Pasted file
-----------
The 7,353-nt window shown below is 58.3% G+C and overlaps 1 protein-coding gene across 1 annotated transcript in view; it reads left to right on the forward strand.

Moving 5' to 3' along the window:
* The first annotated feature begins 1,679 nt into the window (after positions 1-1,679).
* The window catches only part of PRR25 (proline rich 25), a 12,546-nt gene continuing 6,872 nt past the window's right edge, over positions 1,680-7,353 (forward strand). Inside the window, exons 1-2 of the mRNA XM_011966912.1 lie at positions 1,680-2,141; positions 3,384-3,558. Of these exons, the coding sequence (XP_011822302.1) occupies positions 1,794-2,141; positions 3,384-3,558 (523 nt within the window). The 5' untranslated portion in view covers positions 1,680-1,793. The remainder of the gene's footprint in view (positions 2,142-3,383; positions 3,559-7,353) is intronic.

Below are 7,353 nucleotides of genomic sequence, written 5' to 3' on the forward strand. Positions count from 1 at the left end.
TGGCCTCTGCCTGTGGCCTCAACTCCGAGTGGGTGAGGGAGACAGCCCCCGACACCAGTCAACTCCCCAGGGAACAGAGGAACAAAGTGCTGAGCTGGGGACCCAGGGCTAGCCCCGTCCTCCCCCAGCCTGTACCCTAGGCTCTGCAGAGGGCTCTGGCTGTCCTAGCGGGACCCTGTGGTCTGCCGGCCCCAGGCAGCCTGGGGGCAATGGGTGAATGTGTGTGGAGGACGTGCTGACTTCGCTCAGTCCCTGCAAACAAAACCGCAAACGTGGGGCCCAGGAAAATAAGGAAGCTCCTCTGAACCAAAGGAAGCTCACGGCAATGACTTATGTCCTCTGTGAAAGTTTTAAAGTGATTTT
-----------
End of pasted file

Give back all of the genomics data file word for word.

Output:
The 7,353-nt window shown below is 58.3% G+C and overlaps 1 protein-coding gene across 1 annotated transcript in view; it reads left to right on the forward strand.

Moving 5' to 3' along the window:
* The first annotated feature begins 1,679 nt into the window (after positions 1-1,679).
* The window catches only part of PRR25 (proline rich 25), a 12,546-nt gene continuing 6,872 nt past the window's right edge, over positions 1,680-7,353 (forward strand). Inside the window, exons 1-2 of the mRNA XM_011966912.1 lie at positions 1,680-2,141; positions 3,384-3,558. Of these exons, the coding sequence (XP_011822302.1) occupies positions 1,794-2,141; positions 3,384-3,558 (523 nt within the window). The 5' untranslated portion in view covers positions 1,680-1,793. The remainder of the gene's footprint in view (positions 2,142-3,383; positions 3,559-7,353) is intronic.

Below are 7,353 nucleotides of genomic sequence, written 5' to 3' on the forward strand. Positions count from 1 at the left end.
TGGCCTCTGCCTGTGGCCTCAACTCCGAGTGGGTGAGGGAGACAGCCCCCGACACCAGTCAACTCCCCAGGGAACAGAGGAACAAAGTGCTGAGCTGGGGACCCAGGGCTAGCCCCGTCCTCCCCCAGCCTGTACCCTAGGCTCTGCAGAGGGCTCTGGCTGTCCTAGCGGGACCCTGTGGTCTGCCGGCCCCAGGCAGCCTGGGGGCAATGGGTGAATGTGTGTGGAGGACGTGCTGACTTCGCTCAGTCCCTGCAAACAAAACCGCAAACGTGGGGCCCAGGAAAATAAGGAAGCTCCTCTGAACCAAAGGAAGCTCACGGCAATGACTTATGTCCTCTGTGAAAGTTTTAAAGTGATTTT